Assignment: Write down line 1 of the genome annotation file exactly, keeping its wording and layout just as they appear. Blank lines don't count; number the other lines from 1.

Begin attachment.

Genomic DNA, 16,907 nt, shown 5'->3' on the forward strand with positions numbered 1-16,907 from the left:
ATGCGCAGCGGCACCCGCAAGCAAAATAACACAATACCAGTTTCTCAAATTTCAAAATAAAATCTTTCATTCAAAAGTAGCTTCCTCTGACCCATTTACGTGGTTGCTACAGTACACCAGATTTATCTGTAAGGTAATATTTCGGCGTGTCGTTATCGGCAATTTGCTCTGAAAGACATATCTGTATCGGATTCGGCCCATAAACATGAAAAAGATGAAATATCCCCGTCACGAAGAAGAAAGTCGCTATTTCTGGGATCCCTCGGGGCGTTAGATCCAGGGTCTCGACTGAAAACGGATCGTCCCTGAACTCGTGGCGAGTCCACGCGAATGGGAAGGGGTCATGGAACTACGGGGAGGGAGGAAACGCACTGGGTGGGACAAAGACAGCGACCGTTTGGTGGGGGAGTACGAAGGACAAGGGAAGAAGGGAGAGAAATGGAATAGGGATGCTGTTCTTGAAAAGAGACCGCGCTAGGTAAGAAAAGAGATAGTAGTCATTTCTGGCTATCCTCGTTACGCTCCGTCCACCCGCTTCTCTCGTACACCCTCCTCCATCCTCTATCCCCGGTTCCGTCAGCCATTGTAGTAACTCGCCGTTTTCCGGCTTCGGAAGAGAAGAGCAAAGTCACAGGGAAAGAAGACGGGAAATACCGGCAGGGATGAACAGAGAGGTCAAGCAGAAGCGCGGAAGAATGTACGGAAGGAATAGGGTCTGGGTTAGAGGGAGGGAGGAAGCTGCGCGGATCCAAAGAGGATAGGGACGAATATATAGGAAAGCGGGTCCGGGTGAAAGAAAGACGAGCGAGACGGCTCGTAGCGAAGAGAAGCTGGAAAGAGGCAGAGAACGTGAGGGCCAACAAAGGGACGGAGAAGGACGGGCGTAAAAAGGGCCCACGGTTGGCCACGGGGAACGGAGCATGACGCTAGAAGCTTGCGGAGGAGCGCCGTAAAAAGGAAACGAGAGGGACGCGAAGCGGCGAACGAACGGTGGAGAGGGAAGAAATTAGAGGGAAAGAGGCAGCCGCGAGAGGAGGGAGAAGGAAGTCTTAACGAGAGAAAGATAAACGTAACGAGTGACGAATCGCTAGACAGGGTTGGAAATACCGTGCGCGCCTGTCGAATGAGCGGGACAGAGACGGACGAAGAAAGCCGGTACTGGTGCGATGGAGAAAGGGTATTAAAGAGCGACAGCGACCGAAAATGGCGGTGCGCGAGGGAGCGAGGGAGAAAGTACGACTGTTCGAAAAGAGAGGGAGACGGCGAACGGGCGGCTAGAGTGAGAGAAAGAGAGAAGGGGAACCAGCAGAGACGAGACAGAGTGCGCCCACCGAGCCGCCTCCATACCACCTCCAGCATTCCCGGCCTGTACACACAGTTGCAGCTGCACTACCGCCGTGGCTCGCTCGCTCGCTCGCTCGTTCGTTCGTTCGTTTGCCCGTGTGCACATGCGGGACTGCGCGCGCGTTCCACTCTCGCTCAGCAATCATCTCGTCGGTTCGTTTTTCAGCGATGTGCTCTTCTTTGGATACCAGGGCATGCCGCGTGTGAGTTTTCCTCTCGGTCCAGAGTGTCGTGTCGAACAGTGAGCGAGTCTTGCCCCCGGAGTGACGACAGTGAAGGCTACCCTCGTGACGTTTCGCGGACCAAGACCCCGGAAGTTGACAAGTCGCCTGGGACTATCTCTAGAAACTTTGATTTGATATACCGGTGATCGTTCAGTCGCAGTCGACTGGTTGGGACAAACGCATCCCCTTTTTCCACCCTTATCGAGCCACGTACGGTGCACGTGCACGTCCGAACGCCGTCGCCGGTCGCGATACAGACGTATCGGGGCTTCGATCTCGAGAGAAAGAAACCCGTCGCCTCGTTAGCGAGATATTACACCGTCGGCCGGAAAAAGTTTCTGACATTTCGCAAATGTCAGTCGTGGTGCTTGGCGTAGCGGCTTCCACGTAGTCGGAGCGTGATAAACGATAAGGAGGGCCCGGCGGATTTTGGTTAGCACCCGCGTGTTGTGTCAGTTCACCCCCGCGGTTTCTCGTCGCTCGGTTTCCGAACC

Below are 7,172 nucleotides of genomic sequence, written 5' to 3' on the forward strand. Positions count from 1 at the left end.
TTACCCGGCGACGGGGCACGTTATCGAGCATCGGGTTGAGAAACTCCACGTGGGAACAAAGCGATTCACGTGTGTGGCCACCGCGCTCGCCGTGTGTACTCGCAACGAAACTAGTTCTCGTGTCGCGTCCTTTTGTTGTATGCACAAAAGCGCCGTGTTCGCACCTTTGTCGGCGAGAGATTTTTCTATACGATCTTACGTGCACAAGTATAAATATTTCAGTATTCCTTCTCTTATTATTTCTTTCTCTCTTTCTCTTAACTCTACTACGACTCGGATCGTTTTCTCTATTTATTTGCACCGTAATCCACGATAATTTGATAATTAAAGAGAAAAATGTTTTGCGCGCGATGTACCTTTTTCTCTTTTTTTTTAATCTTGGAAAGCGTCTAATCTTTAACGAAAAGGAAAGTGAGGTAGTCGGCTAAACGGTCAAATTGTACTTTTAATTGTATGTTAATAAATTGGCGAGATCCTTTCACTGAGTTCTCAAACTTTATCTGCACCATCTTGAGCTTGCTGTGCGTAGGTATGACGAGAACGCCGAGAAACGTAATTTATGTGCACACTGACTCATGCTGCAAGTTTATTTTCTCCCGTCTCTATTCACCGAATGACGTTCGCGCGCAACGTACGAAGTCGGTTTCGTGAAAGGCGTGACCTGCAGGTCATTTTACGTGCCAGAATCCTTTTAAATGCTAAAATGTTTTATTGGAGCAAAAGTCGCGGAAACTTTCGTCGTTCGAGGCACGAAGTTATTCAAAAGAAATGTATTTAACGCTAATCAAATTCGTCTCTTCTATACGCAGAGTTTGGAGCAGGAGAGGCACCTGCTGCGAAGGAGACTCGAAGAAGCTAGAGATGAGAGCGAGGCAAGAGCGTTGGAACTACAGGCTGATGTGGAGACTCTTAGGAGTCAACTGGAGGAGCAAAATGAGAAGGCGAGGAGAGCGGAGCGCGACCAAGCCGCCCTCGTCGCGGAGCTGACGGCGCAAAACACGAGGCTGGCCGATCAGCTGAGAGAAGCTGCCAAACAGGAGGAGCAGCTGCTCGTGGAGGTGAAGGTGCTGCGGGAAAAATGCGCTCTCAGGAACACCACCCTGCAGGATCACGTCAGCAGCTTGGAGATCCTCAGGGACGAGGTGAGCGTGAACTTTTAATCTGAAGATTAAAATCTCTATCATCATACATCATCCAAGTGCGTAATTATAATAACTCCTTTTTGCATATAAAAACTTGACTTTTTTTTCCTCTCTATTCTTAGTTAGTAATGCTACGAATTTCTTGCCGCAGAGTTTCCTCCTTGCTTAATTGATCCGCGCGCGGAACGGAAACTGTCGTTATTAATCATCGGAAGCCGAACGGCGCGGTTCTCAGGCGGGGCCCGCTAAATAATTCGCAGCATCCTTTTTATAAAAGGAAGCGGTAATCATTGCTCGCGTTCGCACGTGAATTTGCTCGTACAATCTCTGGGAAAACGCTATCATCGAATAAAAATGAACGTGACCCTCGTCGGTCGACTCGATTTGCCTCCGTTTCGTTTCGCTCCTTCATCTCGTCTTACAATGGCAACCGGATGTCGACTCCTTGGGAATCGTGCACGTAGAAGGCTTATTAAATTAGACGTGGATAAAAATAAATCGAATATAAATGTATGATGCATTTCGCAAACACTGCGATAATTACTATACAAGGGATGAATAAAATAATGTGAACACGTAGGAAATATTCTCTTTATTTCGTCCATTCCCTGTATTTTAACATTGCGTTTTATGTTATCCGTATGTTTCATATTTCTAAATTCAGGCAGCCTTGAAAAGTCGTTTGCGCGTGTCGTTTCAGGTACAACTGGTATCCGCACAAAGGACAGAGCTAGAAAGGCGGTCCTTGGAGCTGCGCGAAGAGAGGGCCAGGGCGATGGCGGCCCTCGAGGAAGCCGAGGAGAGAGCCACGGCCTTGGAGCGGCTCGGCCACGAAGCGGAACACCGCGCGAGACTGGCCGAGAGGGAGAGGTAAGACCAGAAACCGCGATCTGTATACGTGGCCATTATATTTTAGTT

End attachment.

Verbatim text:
Genomic DNA, 16,907 nt, shown 5'->3' on the forward strand with positions numbered 1-16,907 from the left: